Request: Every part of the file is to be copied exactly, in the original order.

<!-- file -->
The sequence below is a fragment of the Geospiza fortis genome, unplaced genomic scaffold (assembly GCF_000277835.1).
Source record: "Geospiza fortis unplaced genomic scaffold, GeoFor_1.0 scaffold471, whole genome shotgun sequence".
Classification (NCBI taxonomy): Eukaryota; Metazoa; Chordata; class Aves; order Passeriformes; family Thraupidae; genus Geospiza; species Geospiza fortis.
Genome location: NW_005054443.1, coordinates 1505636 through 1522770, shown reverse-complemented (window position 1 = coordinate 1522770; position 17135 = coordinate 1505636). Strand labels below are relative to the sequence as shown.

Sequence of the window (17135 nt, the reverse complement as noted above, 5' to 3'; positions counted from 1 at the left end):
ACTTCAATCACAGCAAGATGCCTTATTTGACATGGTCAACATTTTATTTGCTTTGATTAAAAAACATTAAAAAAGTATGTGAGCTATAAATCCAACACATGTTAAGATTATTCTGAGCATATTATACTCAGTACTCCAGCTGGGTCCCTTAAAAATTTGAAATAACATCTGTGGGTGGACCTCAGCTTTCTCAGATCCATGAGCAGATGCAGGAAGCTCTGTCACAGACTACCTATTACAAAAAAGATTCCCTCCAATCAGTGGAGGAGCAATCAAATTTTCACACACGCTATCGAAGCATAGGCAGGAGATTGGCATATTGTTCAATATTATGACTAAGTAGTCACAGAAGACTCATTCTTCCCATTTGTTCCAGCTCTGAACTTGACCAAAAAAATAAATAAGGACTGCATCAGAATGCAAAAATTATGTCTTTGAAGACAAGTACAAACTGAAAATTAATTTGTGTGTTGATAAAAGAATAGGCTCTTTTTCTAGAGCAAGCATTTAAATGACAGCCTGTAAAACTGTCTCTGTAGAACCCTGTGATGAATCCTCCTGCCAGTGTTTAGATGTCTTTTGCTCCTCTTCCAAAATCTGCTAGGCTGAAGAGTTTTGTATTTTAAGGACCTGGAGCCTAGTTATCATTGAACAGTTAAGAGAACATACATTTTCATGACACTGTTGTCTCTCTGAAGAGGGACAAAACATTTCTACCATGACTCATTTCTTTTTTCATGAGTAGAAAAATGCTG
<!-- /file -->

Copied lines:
The sequence below is a fragment of the Geospiza fortis genome, unplaced genomic scaffold (assembly GCF_000277835.1).
Source record: "Geospiza fortis unplaced genomic scaffold, GeoFor_1.0 scaffold471, whole genome shotgun sequence".
Classification (NCBI taxonomy): Eukaryota; Metazoa; Chordata; class Aves; order Passeriformes; family Thraupidae; genus Geospiza; species Geospiza fortis.
Genome location: NW_005054443.1, coordinates 1505636 through 1522770, shown reverse-complemented (window position 1 = coordinate 1522770; position 17135 = coordinate 1505636). Strand labels below are relative to the sequence as shown.

Sequence of the window (17135 nt, the reverse complement as noted above, 5' to 3'; positions counted from 1 at the left end):
ACTTCAATCACAGCAAGATGCCTTATTTGACATGGTCAACATTTTATTTGCTTTGATTAAAAAACATTAAAAAAGTATGTGAGCTATAAATCCAACACATGTTAAGATTATTCTGAGCATATTATACTCAGTACTCCAGCTGGGTCCCTTAAAAATTTGAAATAACATCTGTGGGTGGACCTCAGCTTTCTCAGATCCATGAGCAGATGCAGGAAGCTCTGTCACAGACTACCTATTACAAAAAAGATTCCCTCCAATCAGTGGAGGAGCAATCAAATTTTCACACACGCTATCGAAGCATAGGCAGGAGATTGGCATATTGTTCAATATTATGACTAAGTAGTCACAGAAGACTCATTCTTCCCATTTGTTCCAGCTCTGAACTTGACCAAAAAAATAAATAAGGACTGCATCAGAATGCAAAAATTATGTCTTTGAAGACAAGTACAAACTGAAAATTAATTTGTGTGTTGATAAAAGAATAGGCTCTTTTTCTAGAGCAAGCATTTAAATGACAGCCTGTAAAACTGTCTCTGTAGAACCCTGTGATGAATCCTCCTGCCAGTGTTTAGATGTCTTTTGCTCCTCTTCCAAAATCTGCTAGGCTGAAGAGTTTTGTATTTTAAGGACCTGGAGCCTAGTTATCATTGAACAGTTAAGAGAACATACATTTTCATGACACTGTTGTCTCTCTGAAGAGGGACAAAACATTTCTACCATGACTCATTTCTTTTTTCATGAGTAGAAAAATGCTG